I knew I’d love meeting up with Kathy Lette, that it would be just like talking to all my wonderful, witty, intelligent girlfriends – and it was. We laughed over our cappuccinos and we empathised with one another just like old chums. So although this blog is written in interview style, it was really more like a good old chat. Kick back and enjoy!
Kathy, you bring a great deal of empathy and humour to your writing. When did you first realise that you could make people laugh and that you liked that feeling?
I think it started when I was a short, red-headed teenager on the beaches at Cronulla. Surrounded by Ken and Barbie’s progeny, I knew I had to have some other trick up my trackies or I’d never get noticed.
Your books are really popular in Christchurch libraries and the question most readers wanted me to ask you is: Are you like this at home?
Yes I am! I like to keep myself entertained. It’s not that I don’t have down times, but yes I’m quipping away on the homefront as well. Remember that I spend a lot of my time working on my own, so I suppose that is when I am at my most subdued. Then I just have to get out, meet a girlfriend and have a laugh.
You’ve been billed as “a witty author who writes for women”. Do you think this pigeonholes you and that you are much more than that.
I don’t mind that description, but I do believe that in my latest book The Boy who Fell to Earth, I have tackled a far more serious topic – my son’s diagnosis with Aspergers. I did a lot of research for that book and relived a lot of the anxiety of raising an Aspergers child. OK, so I do it with humour, but that doesn’t detract from the fact that it was really really tough and heartbreaking and fascinating and draining and stimulating all rolled into one. Now I can honestly say that having a child on the autistic spectrum has taught me so much that I would otherwise not have known.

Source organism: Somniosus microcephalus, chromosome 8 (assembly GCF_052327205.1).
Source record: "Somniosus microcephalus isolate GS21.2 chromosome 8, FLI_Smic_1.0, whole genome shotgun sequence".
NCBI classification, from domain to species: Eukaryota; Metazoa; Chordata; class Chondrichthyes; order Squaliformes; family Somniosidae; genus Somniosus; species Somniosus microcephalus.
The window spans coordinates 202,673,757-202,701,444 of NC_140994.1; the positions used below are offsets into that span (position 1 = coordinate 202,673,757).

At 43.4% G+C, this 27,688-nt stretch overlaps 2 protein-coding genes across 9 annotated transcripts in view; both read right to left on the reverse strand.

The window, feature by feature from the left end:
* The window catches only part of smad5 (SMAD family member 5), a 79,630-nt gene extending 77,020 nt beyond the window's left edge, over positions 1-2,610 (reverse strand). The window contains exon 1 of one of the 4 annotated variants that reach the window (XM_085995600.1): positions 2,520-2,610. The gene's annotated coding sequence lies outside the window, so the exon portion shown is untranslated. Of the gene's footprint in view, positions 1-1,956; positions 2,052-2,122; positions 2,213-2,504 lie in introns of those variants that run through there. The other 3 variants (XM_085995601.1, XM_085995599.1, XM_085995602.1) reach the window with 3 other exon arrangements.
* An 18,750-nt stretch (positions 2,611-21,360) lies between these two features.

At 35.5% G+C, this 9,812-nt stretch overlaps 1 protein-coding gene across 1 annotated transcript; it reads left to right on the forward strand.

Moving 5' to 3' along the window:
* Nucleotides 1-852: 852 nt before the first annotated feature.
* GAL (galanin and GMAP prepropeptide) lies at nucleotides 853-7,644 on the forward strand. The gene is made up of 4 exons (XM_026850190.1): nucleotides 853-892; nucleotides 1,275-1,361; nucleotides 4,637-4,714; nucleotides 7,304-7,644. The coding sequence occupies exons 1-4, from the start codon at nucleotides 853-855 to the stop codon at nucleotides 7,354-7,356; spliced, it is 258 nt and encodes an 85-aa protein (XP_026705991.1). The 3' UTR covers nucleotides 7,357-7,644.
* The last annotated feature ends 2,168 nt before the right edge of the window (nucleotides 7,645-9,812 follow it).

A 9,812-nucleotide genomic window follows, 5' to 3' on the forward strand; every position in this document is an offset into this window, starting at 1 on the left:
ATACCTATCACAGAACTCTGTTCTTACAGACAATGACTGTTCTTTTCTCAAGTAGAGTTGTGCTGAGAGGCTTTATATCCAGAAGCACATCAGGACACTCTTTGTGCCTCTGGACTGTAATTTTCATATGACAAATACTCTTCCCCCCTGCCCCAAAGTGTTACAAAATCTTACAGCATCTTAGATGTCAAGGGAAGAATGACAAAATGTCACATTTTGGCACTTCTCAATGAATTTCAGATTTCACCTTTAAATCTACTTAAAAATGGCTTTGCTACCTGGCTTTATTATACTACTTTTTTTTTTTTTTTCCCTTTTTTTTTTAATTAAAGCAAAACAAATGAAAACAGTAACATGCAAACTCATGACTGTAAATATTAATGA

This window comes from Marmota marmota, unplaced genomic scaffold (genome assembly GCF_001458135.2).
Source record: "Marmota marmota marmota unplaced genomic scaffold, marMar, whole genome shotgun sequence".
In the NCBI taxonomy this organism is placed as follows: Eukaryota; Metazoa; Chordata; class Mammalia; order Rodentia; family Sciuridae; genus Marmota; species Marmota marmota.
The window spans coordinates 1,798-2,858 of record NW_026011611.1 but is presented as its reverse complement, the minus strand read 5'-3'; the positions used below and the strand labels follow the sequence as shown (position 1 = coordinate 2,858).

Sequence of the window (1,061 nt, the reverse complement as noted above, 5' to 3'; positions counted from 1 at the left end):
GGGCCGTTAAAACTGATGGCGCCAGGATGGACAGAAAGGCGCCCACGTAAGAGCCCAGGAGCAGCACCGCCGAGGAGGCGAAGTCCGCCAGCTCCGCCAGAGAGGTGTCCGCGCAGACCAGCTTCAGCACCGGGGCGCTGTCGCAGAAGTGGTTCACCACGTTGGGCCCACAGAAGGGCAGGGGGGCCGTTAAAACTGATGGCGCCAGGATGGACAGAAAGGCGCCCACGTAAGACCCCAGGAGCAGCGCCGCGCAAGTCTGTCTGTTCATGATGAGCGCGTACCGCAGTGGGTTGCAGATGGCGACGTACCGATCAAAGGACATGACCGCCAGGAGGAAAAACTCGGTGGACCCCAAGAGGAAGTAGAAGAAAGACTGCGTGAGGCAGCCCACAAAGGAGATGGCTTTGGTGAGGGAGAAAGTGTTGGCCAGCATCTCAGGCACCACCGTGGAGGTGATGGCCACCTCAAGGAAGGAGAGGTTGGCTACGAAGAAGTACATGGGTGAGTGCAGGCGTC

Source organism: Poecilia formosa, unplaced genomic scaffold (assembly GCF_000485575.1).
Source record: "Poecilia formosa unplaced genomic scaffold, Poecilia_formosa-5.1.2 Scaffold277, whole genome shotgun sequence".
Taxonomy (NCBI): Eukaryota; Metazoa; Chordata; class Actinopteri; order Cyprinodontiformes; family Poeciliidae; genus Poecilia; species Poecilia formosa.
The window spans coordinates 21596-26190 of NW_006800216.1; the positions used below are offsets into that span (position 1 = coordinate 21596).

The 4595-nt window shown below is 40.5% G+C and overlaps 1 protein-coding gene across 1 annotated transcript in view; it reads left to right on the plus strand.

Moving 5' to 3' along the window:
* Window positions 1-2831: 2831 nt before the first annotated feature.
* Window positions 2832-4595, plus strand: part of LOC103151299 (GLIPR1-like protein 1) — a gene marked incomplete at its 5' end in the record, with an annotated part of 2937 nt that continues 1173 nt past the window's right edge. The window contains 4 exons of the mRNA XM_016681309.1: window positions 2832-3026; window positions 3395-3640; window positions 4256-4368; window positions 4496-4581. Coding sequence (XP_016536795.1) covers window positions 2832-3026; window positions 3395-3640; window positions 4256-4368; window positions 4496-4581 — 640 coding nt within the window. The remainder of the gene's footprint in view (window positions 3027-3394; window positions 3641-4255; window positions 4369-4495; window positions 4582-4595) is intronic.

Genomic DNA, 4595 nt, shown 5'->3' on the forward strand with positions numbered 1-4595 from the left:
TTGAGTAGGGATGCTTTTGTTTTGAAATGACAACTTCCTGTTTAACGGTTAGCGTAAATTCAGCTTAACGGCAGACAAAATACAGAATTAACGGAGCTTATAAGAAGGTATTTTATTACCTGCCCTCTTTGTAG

I’m sure I could do it, but I wouldn’t want to. I’m rampantly feminist. Men have plenty going for them – better salaries, the old boys club, freedom from childbirth and the menopause. I don’t see why they should get me as well.
What does your son think of The Boy who Fell to Earth?
He loves it! I would never have published it without having run it past him. But he is in his twenties now (and hoping to become the world’s quirkiest sports commentator!) and he is very supportive of what this book is trying to do.
What sort of reaction have you had to The Boy who Fell to Earth from the Autistic community?
Fantastic. I have been inundated with e-mails and stories from parents (women in particular) who thank me for telling their story for them.
Your writing depends a lot on wordplay and the subtle nuances of the English language. Has your work successfully survived translation into other languages?
My books are published in 15 other languages, but the translation is very difficult. I have reams of howlers that are a direct result of mistranslation. I usually ask them to employ a comedienne to help them and to contextualise the examples to appropriate examples from their country.
Libraries – what do you feel about them?
I am passionate about libraries and reading. I can’t imagine what a world without libraries would be like. I am worried about reading though, so many young people just don’t read at all. I’m involved in World Book and have recently handed out hundreds of copies of Pride and Prejudice on the London Underground. People are so suspicious of anything free, but I just say to them: Slip between the covers of this darling!
From the lady who gave us gems such as:
“Breasts so large they have their own postcode”
“the pubic pelmet” as a description of miniskirts and titles like Foetal Attraction
I was chuffed when she wrote in the copy of my book:
You are a literary goddess. Thank you for such a scintillating interview,